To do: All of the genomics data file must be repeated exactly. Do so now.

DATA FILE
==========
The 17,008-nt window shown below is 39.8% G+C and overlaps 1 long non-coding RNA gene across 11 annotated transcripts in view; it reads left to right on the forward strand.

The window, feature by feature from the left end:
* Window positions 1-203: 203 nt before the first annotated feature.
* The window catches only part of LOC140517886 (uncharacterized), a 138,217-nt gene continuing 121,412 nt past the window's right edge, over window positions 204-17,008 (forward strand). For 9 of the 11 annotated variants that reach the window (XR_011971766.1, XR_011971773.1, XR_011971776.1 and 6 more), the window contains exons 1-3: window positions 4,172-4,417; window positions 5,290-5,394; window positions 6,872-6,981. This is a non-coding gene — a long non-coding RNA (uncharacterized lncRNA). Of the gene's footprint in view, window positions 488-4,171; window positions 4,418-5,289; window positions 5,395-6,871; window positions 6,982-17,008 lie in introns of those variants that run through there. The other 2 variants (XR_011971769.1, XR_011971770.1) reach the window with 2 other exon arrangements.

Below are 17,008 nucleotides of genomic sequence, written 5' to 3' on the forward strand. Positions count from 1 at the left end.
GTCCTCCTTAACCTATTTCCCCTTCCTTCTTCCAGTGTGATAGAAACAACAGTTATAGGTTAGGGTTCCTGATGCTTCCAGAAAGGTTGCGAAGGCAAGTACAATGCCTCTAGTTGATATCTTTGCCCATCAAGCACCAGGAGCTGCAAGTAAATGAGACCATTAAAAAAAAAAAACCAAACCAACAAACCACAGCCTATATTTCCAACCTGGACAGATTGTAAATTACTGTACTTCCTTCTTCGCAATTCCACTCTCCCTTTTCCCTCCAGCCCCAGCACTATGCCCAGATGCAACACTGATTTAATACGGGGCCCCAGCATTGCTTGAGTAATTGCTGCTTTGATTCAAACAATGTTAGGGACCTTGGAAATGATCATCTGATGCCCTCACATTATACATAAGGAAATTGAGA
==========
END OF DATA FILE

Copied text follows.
The 17,008-nt window shown below is 39.8% G+C and overlaps 1 long non-coding RNA gene across 11 annotated transcripts in view; it reads left to right on the forward strand.

The window, feature by feature from the left end:
* Window positions 1-203: 203 nt before the first annotated feature.
* The window catches only part of LOC140517886 (uncharacterized), a 138,217-nt gene continuing 121,412 nt past the window's right edge, over window positions 204-17,008 (forward strand). For 9 of the 11 annotated variants that reach the window (XR_011971766.1, XR_011971773.1, XR_011971776.1 and 6 more), the window contains exons 1-3: window positions 4,172-4,417; window positions 5,290-5,394; window positions 6,872-6,981. This is a non-coding gene — a long non-coding RNA (uncharacterized lncRNA). Of the gene's footprint in view, window positions 488-4,171; window positions 4,418-5,289; window positions 5,395-6,871; window positions 6,982-17,008 lie in introns of those variants that run through there. The other 2 variants (XR_011971769.1, XR_011971770.1) reach the window with 2 other exon arrangements.

Below are 17,008 nucleotides of genomic sequence, written 5' to 3' on the forward strand. Positions count from 1 at the left end.
GTCCTCCTTAACCTATTTCCCCTTCCTTCTTCCAGTGTGATAGAAACAACAGTTATAGGTTAGGGTTCCTGATGCTTCCAGAAAGGTTGCGAAGGCAAGTACAATGCCTCTAGTTGATATCTTTGCCCATCAAGCACCAGGAGCTGCAAGTAAATGAGACCATTAAAAAAAAAAAACCAAACCAACAAACCACAGCCTATATTTCCAACCTGGACAGATTGTAAATTACTGTACTTCCTTCTTCGCAATTCCACTCTCCCTTTTCCCTCCAGCCCCAGCACTATGCCCAGATGCAACACTGATTTAATACGGGGCCCCAGCATTGCTTGAGTAATTGCTGCTTTGATTCAAACAATGTTAGGGACCTTGGAAATGATCATCTGATGCCCTCACATTATACATAAGGAAATTGAGA